Has anyone had good or bad experiences with template sites such as Template Monster? An old client of mine is asking whether it's a good idea to use them.
I've not worked with templates in the past, but somehow I feel naturally averse to them. Would be interested to hear the community's opinions on them before I respond to the client.
I don't know about you. But I have a hard time finding sites built with modern methology and high standard. The level of semantic richness and light-weight-ness (a new word?) I'm used to with my own templates just isn't there and is hindering me from doing my work properly.
I'm so used to working with very simple markup that there's little variation these days. Only some evolution and refining.
But I recon if you find a good enough template and just modify it, tip and tuck it where it's falling short or isn't what you've planned you could speed up the production phase. Propably also the prototyping/wireframing phase.
Think it depends on the quality of the template. Most I have seen have not been of very high quality. What about suggesting a premium wordpress theme, woothemes.com or similar? Think the important thing here is to steer them away from flash templates.
I may be wrong, but aren't sites like the one you linked still static? Another nod for using a good Wordpress theme.
I've been made to work with templates from Template Monster before and they're horrific - the PSD's are clearly very rushed (bad alignment) and most elements that should have been kept on separate layers with separate options have been merged.
Beyond the psd, you have a horrific package of table-layout .html files that were clearly exported from photoshop, which you will always need to re-code from scratch.
Really, really terrible.
If I recall correctly TemplateMonster as well as the German template provider Strato got into major trouble some years ago. They had outsourced the development of the templates to contractors who used images from Getty without payment or permission. The buyers of the templates, who had already payed for the templates, received additional bills over the amount of 1500 Euro from Getty.
I don't remember if they finally settled or if every user of the templates had to pay the bill, but since that day I'm very careful when using templates which contain pictures and not just css and html.
I think it depends on what the purpose of the site is. Take, for example, StackOverFlow. I think it is such a pleasant site to browse so I keep coming back answering questions. SuperUser is the same template but another site (same people, I know). In this case it does not bother me to have the same template on another site. I accepted the SO design as "Best I have seen so far for the purpose of answering questions" and when I come to SU, which has the same usage but different topic, I like it there from start. On the other hand (and now I will go into the danger zone) I was actually lost for a moment when I entered Doctype. I would rather see the SO template here.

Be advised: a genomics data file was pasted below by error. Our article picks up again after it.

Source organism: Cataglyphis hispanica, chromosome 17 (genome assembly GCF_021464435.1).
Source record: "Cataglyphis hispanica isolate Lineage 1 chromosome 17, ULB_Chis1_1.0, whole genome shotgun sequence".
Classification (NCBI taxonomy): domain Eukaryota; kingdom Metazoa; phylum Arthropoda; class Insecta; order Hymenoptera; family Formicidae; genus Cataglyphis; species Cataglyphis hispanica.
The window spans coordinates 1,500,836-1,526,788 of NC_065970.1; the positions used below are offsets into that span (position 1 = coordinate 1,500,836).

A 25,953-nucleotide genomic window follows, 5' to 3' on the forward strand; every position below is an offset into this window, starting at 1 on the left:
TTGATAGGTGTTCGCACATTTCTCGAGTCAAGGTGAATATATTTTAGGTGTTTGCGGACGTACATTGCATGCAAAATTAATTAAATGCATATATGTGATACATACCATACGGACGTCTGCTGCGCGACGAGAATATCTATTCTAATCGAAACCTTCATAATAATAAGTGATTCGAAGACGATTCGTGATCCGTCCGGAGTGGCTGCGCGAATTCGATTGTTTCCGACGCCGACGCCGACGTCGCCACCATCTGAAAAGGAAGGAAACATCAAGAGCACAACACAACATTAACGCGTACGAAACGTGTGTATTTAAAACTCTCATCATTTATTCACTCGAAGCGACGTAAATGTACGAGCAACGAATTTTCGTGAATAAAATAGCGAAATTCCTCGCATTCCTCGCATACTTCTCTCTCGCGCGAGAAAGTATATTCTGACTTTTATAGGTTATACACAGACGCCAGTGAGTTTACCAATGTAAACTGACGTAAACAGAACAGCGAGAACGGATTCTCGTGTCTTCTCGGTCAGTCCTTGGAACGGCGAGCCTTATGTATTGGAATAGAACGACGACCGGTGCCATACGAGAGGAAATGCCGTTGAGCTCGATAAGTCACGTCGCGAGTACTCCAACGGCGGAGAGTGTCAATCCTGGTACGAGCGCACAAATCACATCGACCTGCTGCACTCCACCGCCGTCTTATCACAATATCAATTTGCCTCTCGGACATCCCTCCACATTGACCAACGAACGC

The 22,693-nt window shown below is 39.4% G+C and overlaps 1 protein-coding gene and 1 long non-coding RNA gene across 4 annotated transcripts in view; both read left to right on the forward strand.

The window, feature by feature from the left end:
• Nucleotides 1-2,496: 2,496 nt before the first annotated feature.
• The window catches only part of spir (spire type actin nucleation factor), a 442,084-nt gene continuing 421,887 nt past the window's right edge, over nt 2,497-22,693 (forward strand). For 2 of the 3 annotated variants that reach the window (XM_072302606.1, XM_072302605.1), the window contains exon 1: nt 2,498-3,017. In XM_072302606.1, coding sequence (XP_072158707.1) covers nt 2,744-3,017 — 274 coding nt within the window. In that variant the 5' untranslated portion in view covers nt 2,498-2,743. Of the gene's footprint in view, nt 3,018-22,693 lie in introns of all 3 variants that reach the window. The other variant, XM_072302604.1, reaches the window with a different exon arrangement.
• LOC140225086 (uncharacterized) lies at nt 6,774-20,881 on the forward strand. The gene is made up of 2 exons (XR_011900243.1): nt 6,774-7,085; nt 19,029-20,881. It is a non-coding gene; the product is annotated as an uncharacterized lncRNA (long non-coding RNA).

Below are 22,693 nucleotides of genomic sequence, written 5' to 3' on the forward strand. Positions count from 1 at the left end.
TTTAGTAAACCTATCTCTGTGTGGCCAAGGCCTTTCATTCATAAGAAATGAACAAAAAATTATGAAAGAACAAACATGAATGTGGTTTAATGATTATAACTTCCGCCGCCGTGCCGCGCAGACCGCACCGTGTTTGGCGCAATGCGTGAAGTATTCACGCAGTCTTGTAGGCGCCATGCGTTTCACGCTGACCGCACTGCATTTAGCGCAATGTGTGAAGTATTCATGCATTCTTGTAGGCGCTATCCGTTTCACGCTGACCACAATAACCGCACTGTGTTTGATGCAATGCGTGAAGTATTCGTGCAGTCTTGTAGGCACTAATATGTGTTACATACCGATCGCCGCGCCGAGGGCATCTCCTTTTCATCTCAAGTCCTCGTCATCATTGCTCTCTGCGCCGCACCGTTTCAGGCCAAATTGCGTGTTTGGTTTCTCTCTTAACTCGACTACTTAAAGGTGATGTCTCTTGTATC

But, in some cases you do not need your site for the purpose of being like another site but with different topics (like a Q/A site could use SO template) but want to be distinct of the big wide world out there. In that case a template can ruin your site as you will indeed become "one of those". So for instance, a company site merely giving information about a company I would not suspect to use a template (other than home-made ofcourse).
And of course, it is always better to have a template which works than make your own and have something which does not work.
I do not think you can say yes or no to templates. That is a question like: "Which programming language is best". It all depends on circumstances.
I'm a fan of hand-coded sites personally, but when I build sites for friends, I usually go with a modified Word Press theme just because it makes it so much easier for them to maintain the site and add/edit content themselves.
If the site is going to be mostly static, I agree with most of the posters who say that you get more satisfaction, customization and organized code with hand-written sites. But if you want to be able to turn the site over to the user once its done and not have to be involved every time they want to update the site, I'd go with a tried-and-true template site, since those are usually nicer for the client to deal with.
No doubt Template Monster provides good quality of templates but basically the best way to come up with is design your own theme ... though what I'm suggesting may be difficult at the moment but there is always a first time to everything and I'm pretty sure this would help you in future too... As per the time concerns it usually takes the same amount of thing to change things as it takes to make your own... but this totally depends on the changes needed ... and moreover the level of satisfaction will be more as compared to what you take other and change it ...